Grace Brookman's husband is missing. He wasn't kidnapped or murdered (she's fairly certain); he just seems to have run away from home. He got up one morning, and with an offhand Gracie, I'll be back in a little while, he was gone. Laz had left before, but this time, when several weeks pass and he doesn't return, Grace copes with the situation by pretending to family and friends that he's still around. At first, Grace covers for Laz in little ways: rumpling the sheets on his side of the bed every morning for the housekeeper, turning up his favorite music so the neighbors will hear it, leaving the doorman a daily cup of coffee, just as Laz always did. Soon Grace's life is completely consumed with re-creating his life. Over time the deception takes on a life of its own as her charade becomes more elaborate and she begins lying to friends and family, even her overbearing, ever-present Upper East Side parents. Grace finds herself steeped in denial about the truth of her husband's disappearance--and the truth about him, as clues arise to suggest that he isn't the man she thought he was. In the spirit of Laura Zigman and Jennifer Weiner, Nina Solomon gives us a portrait of a young woman unraveled, who attempts to pull herself back together in the face of a most unusual crisis.aWe either forget who we were, discount it, or never seek it because it didna#39;t fit into the scheme of our familya#39;s, loversa#39;, friendsa#39;, employersa#39;, husbandsa#39;, wivesa#39;, or childrena#39;s expectations. ... This meeting in the church was no drinking game.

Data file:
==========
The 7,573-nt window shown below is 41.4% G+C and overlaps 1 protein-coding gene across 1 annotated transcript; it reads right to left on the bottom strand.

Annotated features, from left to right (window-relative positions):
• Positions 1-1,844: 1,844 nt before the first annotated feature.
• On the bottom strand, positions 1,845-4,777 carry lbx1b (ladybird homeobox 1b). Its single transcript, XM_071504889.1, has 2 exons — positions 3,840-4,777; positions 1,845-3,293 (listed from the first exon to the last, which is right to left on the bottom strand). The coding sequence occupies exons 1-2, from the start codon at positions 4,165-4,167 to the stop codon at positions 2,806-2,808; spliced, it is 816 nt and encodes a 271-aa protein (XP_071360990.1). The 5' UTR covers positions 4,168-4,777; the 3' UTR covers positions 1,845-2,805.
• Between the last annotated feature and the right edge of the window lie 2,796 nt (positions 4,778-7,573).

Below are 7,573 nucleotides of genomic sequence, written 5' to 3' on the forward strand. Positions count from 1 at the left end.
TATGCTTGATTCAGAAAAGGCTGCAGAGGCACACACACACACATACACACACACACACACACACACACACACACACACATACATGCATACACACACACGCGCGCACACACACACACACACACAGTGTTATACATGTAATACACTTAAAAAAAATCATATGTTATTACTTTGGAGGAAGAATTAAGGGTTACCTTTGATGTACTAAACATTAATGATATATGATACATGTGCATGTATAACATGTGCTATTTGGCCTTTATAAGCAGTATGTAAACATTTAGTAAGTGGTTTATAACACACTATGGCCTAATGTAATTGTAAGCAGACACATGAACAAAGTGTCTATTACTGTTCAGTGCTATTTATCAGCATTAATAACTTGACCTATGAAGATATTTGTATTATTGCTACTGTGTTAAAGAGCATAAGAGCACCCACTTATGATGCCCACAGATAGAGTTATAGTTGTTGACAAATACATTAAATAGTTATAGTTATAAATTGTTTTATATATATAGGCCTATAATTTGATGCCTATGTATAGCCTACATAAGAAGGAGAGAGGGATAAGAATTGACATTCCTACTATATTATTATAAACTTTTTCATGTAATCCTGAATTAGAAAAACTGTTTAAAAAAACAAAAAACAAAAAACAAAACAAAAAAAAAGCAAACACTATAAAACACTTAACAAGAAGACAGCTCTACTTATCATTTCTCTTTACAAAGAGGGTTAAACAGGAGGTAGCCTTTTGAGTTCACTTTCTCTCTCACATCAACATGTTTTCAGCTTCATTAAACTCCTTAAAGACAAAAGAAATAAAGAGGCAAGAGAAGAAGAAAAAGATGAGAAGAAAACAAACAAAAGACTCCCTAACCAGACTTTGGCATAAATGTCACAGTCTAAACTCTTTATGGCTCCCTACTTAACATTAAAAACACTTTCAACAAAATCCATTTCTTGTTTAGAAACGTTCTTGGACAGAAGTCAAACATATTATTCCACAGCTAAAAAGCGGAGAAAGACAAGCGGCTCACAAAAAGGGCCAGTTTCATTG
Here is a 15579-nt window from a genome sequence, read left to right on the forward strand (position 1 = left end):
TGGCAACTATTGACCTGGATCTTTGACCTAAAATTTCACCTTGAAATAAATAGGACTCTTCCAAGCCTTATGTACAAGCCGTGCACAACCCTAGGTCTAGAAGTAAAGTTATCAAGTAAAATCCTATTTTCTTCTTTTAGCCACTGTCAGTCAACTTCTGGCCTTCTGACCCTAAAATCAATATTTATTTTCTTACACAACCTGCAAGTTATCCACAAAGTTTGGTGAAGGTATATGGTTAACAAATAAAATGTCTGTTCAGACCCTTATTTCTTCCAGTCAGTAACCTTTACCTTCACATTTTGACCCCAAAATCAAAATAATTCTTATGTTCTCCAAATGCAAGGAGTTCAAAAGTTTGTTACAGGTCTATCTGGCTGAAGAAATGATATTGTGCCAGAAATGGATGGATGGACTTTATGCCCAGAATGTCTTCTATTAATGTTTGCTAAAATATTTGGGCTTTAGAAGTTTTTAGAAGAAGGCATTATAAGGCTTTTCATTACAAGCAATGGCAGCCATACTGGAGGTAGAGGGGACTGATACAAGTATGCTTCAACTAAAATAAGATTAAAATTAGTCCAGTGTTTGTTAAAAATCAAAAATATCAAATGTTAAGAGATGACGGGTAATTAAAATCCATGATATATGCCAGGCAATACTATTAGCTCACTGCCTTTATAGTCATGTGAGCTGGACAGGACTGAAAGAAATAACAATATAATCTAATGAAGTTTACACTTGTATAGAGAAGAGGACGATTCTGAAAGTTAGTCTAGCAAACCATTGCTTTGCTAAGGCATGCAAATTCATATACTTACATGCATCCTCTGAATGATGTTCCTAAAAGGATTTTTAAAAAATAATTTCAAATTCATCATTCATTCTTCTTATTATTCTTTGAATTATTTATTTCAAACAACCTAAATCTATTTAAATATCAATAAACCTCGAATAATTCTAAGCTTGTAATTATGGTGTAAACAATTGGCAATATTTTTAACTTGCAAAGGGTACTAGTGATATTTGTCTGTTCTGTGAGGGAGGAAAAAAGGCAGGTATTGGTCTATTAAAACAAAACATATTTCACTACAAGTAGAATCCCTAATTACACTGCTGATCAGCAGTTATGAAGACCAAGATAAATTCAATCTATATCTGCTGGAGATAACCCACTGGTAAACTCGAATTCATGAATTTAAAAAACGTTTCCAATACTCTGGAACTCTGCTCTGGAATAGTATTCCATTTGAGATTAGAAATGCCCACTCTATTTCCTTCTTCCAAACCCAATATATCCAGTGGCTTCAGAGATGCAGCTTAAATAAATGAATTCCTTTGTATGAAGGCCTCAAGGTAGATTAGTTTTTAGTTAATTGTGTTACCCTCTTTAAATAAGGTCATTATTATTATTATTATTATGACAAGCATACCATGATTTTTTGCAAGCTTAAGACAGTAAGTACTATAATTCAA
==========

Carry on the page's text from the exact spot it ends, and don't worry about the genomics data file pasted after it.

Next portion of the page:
|Publisher||:||Algonquin Books - 2003-06-12|